Born in Edmonton, Canada, in 1941, Bernard Ebbers (pictured) ran a motel chain before investing in a telephone company called Long Distance Discount Service. He was appointed its CEO in 1985 and would take over 60 communications companies before changing the firm’s name to WorldCom in 1995. In 1998 it took over MCI Communications, making it the second-largest telephone company in the world. At the peak of the tech bubble, WorldCom had a market cap of $186bn, giving Ebbers an estimated fortune of $1.4bn.
How did the scam work?
To fuel the expansion, Worldcom took on a lot of debt. In order to keep creditors willing to lend money, as well as to meet the expectations of Wall Street analysts, WorldCom’s management started fiddling the books to the tune of $11bn. Most of the fraud involved underreporting line costs (the amount that WorldCom had to pay for use of the telephone lines). WorldCom did this by treating ordinary expenses as investment and dipping into funds set aside for future expenses. Overall, experts estimate that $7bn worth of line costs were hidden in this way.
What happened next?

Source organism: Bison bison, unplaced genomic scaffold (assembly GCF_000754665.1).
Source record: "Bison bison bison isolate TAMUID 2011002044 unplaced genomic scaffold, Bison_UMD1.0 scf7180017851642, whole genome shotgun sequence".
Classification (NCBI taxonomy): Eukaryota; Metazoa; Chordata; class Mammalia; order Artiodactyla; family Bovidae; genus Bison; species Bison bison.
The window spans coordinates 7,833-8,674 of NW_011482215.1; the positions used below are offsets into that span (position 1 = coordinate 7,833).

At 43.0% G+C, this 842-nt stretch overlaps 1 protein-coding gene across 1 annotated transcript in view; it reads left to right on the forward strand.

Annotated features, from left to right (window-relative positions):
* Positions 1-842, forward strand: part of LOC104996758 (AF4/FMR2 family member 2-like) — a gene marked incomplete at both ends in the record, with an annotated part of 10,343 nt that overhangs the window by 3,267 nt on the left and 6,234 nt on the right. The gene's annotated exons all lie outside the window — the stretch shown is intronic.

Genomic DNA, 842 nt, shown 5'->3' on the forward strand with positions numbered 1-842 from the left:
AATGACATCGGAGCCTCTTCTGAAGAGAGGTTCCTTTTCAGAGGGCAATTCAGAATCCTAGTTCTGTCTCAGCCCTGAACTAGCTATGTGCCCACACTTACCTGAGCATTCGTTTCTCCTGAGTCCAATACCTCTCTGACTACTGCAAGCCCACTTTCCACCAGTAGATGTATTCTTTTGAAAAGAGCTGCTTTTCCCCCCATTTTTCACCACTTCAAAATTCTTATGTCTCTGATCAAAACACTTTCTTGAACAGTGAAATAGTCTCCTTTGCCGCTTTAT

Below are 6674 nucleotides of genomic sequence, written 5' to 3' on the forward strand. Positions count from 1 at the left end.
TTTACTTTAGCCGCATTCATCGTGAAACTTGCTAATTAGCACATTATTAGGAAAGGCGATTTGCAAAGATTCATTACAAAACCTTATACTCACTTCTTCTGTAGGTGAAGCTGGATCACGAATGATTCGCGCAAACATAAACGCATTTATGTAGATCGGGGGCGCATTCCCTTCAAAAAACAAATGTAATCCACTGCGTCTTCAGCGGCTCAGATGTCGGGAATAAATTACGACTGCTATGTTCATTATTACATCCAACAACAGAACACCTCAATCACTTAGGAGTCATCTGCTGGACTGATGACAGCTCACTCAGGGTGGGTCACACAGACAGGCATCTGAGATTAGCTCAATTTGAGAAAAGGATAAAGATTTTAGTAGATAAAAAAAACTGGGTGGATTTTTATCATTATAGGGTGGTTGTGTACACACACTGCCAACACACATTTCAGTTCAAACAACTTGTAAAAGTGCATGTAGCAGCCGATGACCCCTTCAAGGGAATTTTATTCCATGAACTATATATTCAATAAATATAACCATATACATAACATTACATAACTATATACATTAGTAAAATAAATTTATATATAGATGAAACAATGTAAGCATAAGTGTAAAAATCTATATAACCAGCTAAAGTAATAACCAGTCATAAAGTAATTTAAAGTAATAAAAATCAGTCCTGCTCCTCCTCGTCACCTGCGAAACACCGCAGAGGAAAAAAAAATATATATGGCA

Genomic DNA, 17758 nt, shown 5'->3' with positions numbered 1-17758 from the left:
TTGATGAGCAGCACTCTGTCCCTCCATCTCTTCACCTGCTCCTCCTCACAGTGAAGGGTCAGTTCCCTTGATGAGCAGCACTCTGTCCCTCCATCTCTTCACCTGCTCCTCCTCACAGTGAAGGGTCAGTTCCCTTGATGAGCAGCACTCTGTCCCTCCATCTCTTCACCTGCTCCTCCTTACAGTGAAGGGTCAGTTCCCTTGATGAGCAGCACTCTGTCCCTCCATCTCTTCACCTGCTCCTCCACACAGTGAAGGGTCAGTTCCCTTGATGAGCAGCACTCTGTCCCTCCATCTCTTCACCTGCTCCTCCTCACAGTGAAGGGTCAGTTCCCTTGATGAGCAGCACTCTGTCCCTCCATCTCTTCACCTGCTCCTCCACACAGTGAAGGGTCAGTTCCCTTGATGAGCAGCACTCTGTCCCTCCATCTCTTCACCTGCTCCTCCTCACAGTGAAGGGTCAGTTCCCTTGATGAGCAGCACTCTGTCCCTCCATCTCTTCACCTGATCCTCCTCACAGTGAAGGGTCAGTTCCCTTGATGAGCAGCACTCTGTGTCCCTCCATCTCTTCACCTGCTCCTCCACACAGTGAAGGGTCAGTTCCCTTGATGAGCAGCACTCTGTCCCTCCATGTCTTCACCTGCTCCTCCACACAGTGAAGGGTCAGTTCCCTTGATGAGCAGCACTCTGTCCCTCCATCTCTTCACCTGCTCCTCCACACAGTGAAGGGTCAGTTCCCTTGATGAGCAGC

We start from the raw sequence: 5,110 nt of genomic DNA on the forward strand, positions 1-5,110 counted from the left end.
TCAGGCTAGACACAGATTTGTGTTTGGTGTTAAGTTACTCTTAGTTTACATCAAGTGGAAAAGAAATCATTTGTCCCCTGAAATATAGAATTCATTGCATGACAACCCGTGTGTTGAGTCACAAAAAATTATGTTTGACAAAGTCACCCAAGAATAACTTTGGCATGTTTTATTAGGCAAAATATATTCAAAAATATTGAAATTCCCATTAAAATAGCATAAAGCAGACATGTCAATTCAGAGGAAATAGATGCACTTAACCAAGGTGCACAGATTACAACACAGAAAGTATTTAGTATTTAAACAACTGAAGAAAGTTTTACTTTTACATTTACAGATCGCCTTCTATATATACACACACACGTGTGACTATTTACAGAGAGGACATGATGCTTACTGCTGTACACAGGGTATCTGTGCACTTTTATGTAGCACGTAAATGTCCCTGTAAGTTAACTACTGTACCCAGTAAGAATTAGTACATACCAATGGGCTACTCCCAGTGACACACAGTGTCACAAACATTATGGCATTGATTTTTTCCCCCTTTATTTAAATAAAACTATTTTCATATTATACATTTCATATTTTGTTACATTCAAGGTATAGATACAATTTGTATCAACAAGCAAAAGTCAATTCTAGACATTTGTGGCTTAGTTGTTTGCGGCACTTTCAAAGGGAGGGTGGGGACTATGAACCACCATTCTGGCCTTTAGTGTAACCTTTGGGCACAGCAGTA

Between 1999 and 2001 the share price started to fall due to the bursting of the tech bubble and regulators blocked a proposed merger with Sprint amid concerns about the company’s debts. This placed Ebbers in a difficult situation as he had borrowed money against his Worldcom shares to fund his own companies, which meant that he had to put up more collateral each time the shares fell. In order to avoid a fire sale, the firm ended up lending him $400m. By April 2002 WorldCom was facing increased pressure from its creditors, leading Ebbers to resign. The firm declared bankruptcy a few months later.
Lessons for investors
Large amounts of debt and high growth expectations can tempt executives into cutting corners. That can be costly. Share-holders were completely wiped out and bondholders got around 36% of the face value of their bonds. The banks involved in underwriting WorldCom bonds later paid out $6bn in various lawsuits, but most of the money went to state pension funds rather than ordinary investors. In 2005, Ebbers (who was effectively bankrupted) was sentenced to 25 years in prison.